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The 2014 Pension 40: Phyllis Borzi

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Phyllis Borzi
Assistant Secretary for Employee Benefits Security
U.S. Department of Labor
Last year: 13

Since she was appointed to oversee employee benefits at the Department of Labor in 2009, Phyllis Borzi, 67, has manned the trenches against the financial providers of retirement benefits. But time grows short as the Obama administration winds down. Borzi’s big issue — applying a fiduciary standard to advisers, including brokers — has run into a buzz saw of lobbying by industry groups that insist the plan will slash broker commissions and eliminate advice for lower-cost plans. Borzi, who continues to press for better disclosure on 401(k) providers, first proposed the fiduciary standards plan in 2010 and has battled the industry and the Securities and Exchange Commission, and faced pressure from the White House. Now there will be further delays until January while new Labor Secretary Thomas Perez meets with the financial providers. And to make matters worse, GOP Senator Orrin Hatch (No. 16), who wants to transfer 401(k) oversight from DoL to the Treasury, will be chairing the Senate Finance Committee. Borzi, a lawyer and former House staffer on pension issues — she’s known as the “mother of COBRA” — is an advocate for defined benefit plans and has long urged lifetime income options. In a speech before the Financial Services Roundtable, Borzi spoke of the 40th anniversary of ERISA in September 2014 and the shift of retirement benefits from defined benefit to defined contribution plans. “It’s not the same,” she said. “Our regulatory structure has not evolved.” Still, she says, “the reality is that defined contribution and IRA holdings have far outstripped the assets of DB plans, and it seems unlikely that we are turning back from that.”

The 2014 Pension 40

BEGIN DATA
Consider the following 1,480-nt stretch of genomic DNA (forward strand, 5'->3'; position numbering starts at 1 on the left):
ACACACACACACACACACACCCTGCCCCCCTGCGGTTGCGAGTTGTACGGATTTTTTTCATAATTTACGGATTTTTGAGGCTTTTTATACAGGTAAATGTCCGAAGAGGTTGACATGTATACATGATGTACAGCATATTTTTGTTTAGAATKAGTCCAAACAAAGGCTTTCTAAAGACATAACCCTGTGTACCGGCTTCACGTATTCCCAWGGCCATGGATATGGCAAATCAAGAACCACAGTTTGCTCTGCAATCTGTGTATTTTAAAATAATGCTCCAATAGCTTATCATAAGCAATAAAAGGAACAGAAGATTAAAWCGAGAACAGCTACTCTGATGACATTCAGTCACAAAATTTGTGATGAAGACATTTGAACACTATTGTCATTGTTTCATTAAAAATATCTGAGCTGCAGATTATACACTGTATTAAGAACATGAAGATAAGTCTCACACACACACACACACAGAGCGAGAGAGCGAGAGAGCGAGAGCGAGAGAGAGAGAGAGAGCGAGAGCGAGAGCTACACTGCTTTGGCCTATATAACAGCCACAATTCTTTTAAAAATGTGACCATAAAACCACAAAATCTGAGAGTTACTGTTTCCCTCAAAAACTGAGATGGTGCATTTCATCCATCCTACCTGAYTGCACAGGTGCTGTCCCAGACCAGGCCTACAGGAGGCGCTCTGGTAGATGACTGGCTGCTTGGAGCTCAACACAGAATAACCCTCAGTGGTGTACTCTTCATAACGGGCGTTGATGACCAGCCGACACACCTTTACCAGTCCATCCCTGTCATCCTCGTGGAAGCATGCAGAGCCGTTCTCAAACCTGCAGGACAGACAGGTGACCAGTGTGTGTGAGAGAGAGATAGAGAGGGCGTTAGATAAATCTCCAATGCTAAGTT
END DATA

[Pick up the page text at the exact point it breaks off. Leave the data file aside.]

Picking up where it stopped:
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Bruce Rauner
Illinois
John and
Laura Arnold

Laura and John
Arnold Foundation
Randi Weingarten
American Federation of Teachers
Rahm Emanuel
Chicago
David Boies
Boies, Schiller & Flexner
6
7
8
9
10
Randy DeFrehn
National Coordinating Committee for Multiemployer Plans
Damon Silvers
AFL-CIO
Laurence Fink
BlackRock
Chris Christie
New Jersey
Robin Diamonte
United Technologies Corp.
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12
13
14
15
Ted Eliopoulos
California Public Employees’ Retirement System
John Kline
Minnesota
J. Mark Iwry
U.S. Treasury Department
Gina Raimondo
Rhode Island
Phyllis Borzi
U.S. Labor Department
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17
18
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20
Orrin Hatch
Utah
Abigail Johnson
Fidelity Investments
Ted Wheeler
Oregon
Caitlin Long
Morgan Stanley
James Hoffa
International Brotherhood of Teamsters
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22
23
24
25
Amy Kessler
Prudential Financial
Alejandro
García Padilla

Puerto Rico
Christopher Klein
U.S. Bankruptcy Court for the Eastern District of Caifornia
Steven Rhodes
Bankruptcy Court for the Eastern District of Michigan
Kevin de León
California
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27
28
29
30
David Draine
Pew Charitable Trusts
Jordan Marks
National Public Pension Coalition
Sam Liccardo
California
Joshua Rauh
Stanford Graduate School of Business
Karen Ferguson and Karen Friedman
Pension Rights Center
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34
35
Timothy Blake
Moody’s Investors Service
Kathleen Kennedy Townsend
Center for Retirement Initiatives, Georgetown University
Edward (Ted) Siedle
Benchmark Financial Services
Daniel Loeb
Third Point
Judy Mares
Employee Benefits Security Administration, U.S. Labor Department
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39
40
Andrew Biggs
American Enterprise Institute
Andy Stern
Columbia University
Kenneth Mehlman
KKR & Co.
Teresa Ghilarducci
New School for Social Research
A. Melissa Moye
U.S. Treasury Department


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